Blog Post Provided From Roland Freund, Spring-Green Franchise Owner of Spring, Texas
This past winter will be remembered as an unusually cold one in the South region, and landscapes are now telling the story.
Homeowners are busy trying to replace dead plants and repair lawn areas. Since Eastern Redbuds are blooming, there is a very good chance the freezing cold weather is behind us.
Lawn Care companies and the Extension Offices have been inundated with phone calls regarding dead areas in lawns. Everyone is quick to blame someone, but the truth of the matter is that no one had control over the weather and the amount of winter kill to lawns.
Based on my observations in different communities, most of the damage occurred to turf in open areas with no protection from frosts or low temperatures.
Lawn areas beneath a tree canopy, between buildings or next to water bodies fared much better because they got some protection from the cold. One lawn may be damaged and the one next door may be fine.
Lawns Affected By Cold Weather
There are lots of variables that affect cold hardiness such as the type of lawn and variety, soils, mowing height, etc. Also, new lawns installed after late August or later did not fare well, because the lawns did not have sufficient time to establish.
According to University of Florida turfgrass specialist Bryan Unruh, winter injury is a very complex and poorly understood phenomenon in turf. It is not only related to low temperature but also to fertilization rate (individual applications and seasonal quantities), state of hydration at the time of low temperatures and perhaps most important is the number of times that it greens and re-greens throughout the winter.
Warm temperatures are often followed by cold, creating a roller coaster of temperature fluctuations. As a result, the stored carbohydrates in lawns dwindle and are depleted when spring rolls around. Based on this information, it would be difficult to blame any one thing for the damage we experienced this year.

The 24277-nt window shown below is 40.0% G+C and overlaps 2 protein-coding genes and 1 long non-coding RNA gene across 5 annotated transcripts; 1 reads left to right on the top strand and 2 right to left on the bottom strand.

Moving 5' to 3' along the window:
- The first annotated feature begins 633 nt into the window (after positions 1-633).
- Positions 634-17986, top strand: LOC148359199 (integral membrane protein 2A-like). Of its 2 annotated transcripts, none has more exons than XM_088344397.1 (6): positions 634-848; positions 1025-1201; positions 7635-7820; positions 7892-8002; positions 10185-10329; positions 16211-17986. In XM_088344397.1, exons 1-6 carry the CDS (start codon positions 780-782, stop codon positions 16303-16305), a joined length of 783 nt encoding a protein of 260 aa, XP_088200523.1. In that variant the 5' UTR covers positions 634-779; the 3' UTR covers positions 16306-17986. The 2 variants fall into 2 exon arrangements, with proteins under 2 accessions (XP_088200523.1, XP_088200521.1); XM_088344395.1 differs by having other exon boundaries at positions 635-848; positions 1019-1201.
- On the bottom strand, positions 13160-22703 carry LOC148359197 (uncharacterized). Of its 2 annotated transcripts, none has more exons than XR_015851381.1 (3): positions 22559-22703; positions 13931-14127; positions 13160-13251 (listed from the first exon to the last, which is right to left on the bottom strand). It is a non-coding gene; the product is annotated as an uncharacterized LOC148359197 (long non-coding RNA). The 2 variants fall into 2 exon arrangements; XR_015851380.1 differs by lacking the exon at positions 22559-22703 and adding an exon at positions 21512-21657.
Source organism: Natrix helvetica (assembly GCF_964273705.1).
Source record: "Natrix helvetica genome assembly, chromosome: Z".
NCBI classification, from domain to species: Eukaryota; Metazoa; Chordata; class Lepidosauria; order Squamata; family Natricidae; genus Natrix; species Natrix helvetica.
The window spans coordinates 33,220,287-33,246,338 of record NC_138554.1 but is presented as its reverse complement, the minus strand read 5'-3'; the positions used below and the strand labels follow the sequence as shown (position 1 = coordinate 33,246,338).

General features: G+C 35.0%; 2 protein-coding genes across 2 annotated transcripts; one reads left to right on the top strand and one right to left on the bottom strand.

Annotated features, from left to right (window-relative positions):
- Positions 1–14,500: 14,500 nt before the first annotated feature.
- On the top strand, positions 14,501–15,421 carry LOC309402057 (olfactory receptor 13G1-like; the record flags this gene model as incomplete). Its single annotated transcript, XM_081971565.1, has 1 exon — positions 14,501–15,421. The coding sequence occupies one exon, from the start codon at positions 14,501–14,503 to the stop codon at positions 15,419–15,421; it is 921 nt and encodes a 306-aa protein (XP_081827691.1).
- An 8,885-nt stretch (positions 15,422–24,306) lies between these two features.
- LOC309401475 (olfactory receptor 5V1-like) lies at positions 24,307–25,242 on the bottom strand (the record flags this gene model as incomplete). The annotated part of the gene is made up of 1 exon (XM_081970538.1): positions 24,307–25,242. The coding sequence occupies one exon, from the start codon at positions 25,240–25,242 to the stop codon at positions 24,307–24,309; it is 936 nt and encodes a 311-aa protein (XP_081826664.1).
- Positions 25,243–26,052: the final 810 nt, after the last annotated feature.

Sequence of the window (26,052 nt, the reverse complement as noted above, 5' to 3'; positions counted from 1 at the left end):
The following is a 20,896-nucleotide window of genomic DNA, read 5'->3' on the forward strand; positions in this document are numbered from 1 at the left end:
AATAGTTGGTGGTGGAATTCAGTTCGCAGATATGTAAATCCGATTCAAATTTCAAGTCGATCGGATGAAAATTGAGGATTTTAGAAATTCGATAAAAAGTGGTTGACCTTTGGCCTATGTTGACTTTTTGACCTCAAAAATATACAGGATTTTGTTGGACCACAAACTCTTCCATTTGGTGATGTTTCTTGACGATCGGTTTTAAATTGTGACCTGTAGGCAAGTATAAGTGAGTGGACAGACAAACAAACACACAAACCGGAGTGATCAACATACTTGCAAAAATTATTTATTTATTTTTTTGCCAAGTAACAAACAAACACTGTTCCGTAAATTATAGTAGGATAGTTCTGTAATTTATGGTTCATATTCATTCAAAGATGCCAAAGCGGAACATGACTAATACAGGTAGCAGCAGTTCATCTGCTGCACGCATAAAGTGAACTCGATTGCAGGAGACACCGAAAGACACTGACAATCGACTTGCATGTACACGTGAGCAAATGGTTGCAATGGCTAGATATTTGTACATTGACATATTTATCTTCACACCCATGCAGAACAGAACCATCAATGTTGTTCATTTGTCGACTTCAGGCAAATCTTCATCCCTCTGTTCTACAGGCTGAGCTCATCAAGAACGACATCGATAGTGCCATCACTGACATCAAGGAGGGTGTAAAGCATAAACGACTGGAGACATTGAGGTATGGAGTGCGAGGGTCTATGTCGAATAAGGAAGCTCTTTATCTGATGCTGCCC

Repairing Your Lawn From the Winter
If you have dead areas in the lawn, it’s time to move on and repair them. If the dead areas are small, gently rake out the damaged turf so the surrounding lawn can fill in the gaps. If the areas are large, use a garden rake to remove the dead material; then loosen and level the existing soil.
Depending on the type of grass, replace with sod, plugs, or seed. St. Augustine, Zoysia, and Improved Bermuda lawns can be planted as sod and/or plugs. Common Bermuda can also be grown from seed. Plugs, sod, and seed are readily available at sod nurseries or garden centers.
Don’t mix different grasses in the same lawn, because the growing requirements are not the same. Also, try to match the variety with what you currently have unless you are dissatisfied with the existing lawn. For example, Floratam, Delmar, Palmetto, Bitterblue, Captiva, Seville,and Classic are all St. Augustine grass varieties.
If you are unable to match the variety, make your own plugs by cutting out sections with a shovel or a special steel plugger. Plugs are typically spaced 6 to 12 inches apart but can be spaced closer so the bare areas will fill in quicker to reduce weed problems. Store-bought plugs will establish sooner because they have a more developed root system.
Seed or Sod Your Lawn
Seeds should be applied evenly, lightly raked into the soil and/or covered with a thin layer of topsoil, and then rolled to ensure seed to soil contact. Cover the seeded area with a thin layer of mulch to prevent seedlings from drying out. Watering is the next critical stage to the success of the new sod, plugs or seed. Keep the area moist by applying small quantities of water several times each day for about two weeks. Do not turn the sprinkler on and let it run constantly as this keeps the area too wet, promotes disease problems, and wastes water.
After the seedlings emerge or the sod starts to grow and take root, reduce the irrigation frequency but increase the amount. Once established, and the grass is actively growing, apply 1 inch water/week when you run the irrigation system to encourage a deep root system.
If you have any questions, please don’t hesitate to contact your local Spring-Green.